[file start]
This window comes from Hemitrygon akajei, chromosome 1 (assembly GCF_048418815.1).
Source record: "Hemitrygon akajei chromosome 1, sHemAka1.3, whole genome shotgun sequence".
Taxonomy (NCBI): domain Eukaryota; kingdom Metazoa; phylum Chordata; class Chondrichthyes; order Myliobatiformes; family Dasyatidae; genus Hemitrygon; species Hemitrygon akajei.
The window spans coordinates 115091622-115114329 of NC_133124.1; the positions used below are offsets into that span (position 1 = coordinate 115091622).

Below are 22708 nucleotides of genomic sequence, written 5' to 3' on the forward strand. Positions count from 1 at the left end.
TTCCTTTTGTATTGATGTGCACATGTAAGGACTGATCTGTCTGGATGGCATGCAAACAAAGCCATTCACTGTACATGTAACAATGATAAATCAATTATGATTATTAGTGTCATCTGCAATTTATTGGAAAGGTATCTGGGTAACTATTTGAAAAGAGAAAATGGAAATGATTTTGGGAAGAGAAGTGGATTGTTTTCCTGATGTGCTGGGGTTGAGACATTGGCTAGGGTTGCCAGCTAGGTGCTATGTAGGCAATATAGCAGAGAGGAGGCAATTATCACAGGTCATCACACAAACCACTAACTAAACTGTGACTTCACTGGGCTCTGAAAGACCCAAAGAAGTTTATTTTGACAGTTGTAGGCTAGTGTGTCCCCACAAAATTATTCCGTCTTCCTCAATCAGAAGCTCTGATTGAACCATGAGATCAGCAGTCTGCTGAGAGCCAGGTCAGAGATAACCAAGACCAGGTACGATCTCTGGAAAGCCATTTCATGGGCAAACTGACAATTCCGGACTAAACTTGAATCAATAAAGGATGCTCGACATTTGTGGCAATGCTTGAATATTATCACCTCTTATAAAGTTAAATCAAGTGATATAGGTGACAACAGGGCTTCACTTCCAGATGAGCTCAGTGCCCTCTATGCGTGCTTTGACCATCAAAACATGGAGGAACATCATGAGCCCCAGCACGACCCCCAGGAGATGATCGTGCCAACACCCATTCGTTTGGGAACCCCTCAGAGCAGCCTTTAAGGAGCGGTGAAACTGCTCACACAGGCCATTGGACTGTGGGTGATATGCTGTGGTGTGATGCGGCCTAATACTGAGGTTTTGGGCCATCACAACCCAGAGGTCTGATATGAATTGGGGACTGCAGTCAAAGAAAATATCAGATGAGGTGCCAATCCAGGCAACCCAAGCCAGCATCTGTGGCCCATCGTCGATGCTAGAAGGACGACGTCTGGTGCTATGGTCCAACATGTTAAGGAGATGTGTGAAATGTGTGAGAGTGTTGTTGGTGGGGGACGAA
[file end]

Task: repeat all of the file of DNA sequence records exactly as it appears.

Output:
This window comes from Hemitrygon akajei, chromosome 1 (assembly GCF_048418815.1).
Source record: "Hemitrygon akajei chromosome 1, sHemAka1.3, whole genome shotgun sequence".
Taxonomy (NCBI): domain Eukaryota; kingdom Metazoa; phylum Chordata; class Chondrichthyes; order Myliobatiformes; family Dasyatidae; genus Hemitrygon; species Hemitrygon akajei.
The window spans coordinates 115091622-115114329 of NC_133124.1; the positions used below are offsets into that span (position 1 = coordinate 115091622).

Below are 22708 nucleotides of genomic sequence, written 5' to 3' on the forward strand. Positions count from 1 at the left end.
TTCCTTTTGTATTGATGTGCACATGTAAGGACTGATCTGTCTGGATGGCATGCAAACAAAGCCATTCACTGTACATGTAACAATGATAAATCAATTATGATTATTAGTGTCATCTGCAATTTATTGGAAAGGTATCTGGGTAACTATTTGAAAAGAGAAAATGGAAATGATTTTGGGAAGAGAAGTGGATTGTTTTCCTGATGTGCTGGGGTTGAGACATTGGCTAGGGTTGCCAGCTAGGTGCTATGTAGGCAATATAGCAGAGAGGAGGCAATTATCACAGGTCATCACACAAACCACTAACTAAACTGTGACTTCACTGGGCTCTGAAAGACCCAAAGAAGTTTATTTTGACAGTTGTAGGCTAGTGTGTCCCCACAAAATTATTCCGTCTTCCTCAATCAGAAGCTCTGATTGAACCATGAGATCAGCAGTCTGCTGAGAGCCAGGTCAGAGATAACCAAGACCAGGTACGATCTCTGGAAAGCCATTTCATGGGCAAACTGACAATTCCGGACTAAACTTGAATCAATAAAGGATGCTCGACATTTGTGGCAATGCTTGAATATTATCACCTCTTATAAAGTTAAATCAAGTGATATAGGTGACAACAGGGCTTCACTTCCAGATGAGCTCAGTGCCCTCTATGCGTGCTTTGACCATCAAAACATGGAGGAACATCATGAGCCCCAGCACGACCCCCAGGAGATGATCGTGCCAACACCCATTCGTTTGGGAACCCCTCAGAGCAGCCTTTAAGGAGCGGTGAAACTGCTCACACAGGCCATTGGACTGTGGGTGATATGCTGTGGTGTGATGCGGCCTAATACTGAGGTTTTGGGCCATCACAACCCAGAGGTCTGATATGAATTGGGGACTGCAGTCAAAGAAAATATCAGATGAGGTGCCAATCCAGGCAACCCAAGCCAGCATCTGTGGCCCATCGTCGATGCTAGAAGGACGACGTCTGGTGCTATGGTCCAACATGTTAAGGAGATGTGTGAAATGTGTGAGAGTGTTGTTGGTGGGGGACGAA